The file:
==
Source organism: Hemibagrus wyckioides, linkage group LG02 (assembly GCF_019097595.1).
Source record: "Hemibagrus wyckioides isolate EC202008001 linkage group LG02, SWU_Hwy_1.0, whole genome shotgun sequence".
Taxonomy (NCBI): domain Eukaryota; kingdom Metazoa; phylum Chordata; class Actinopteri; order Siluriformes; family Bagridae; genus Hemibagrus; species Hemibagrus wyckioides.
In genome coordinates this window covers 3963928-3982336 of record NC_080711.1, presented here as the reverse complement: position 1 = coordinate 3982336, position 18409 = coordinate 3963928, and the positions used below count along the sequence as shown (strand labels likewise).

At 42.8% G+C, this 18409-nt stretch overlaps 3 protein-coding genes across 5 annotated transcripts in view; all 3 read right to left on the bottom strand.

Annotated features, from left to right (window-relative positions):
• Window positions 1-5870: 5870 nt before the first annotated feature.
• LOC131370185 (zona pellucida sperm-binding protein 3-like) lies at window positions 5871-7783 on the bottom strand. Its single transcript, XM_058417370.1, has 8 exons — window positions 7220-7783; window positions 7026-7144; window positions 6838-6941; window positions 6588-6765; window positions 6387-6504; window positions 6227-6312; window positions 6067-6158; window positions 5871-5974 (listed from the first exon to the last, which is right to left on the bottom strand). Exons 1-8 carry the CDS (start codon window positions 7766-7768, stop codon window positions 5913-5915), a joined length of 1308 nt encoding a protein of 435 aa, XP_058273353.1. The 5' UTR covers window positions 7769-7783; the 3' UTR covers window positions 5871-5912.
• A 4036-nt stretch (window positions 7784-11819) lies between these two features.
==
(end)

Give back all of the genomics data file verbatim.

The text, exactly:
Source organism: Hemibagrus wyckioides, linkage group LG02 (assembly GCF_019097595.1).
Source record: "Hemibagrus wyckioides isolate EC202008001 linkage group LG02, SWU_Hwy_1.0, whole genome shotgun sequence".
Taxonomy (NCBI): domain Eukaryota; kingdom Metazoa; phylum Chordata; class Actinopteri; order Siluriformes; family Bagridae; genus Hemibagrus; species Hemibagrus wyckioides.
In genome coordinates this window covers 3963928-3982336 of record NC_080711.1, presented here as the reverse complement: position 1 = coordinate 3982336, position 18409 = coordinate 3963928, and the positions used below count along the sequence as shown (strand labels likewise).

At 42.8% G+C, this 18409-nt stretch overlaps 3 protein-coding genes across 5 annotated transcripts in view; all 3 read right to left on the bottom strand.

Annotated features, from left to right (window-relative positions):
• Window positions 1-5870: 5870 nt before the first annotated feature.
• LOC131370185 (zona pellucida sperm-binding protein 3-like) lies at window positions 5871-7783 on the bottom strand. Its single transcript, XM_058417370.1, has 8 exons — window positions 7220-7783; window positions 7026-7144; window positions 6838-6941; window positions 6588-6765; window positions 6387-6504; window positions 6227-6312; window positions 6067-6158; window positions 5871-5974 (listed from the first exon to the last, which is right to left on the bottom strand). Exons 1-8 carry the CDS (start codon window positions 7766-7768, stop codon window positions 5913-5915), a joined length of 1308 nt encoding a protein of 435 aa, XP_058273353.1. The 5' UTR covers window positions 7769-7783; the 3' UTR covers window positions 5871-5912.
• A 4036-nt stretch (window positions 7784-11819) lies between these two features.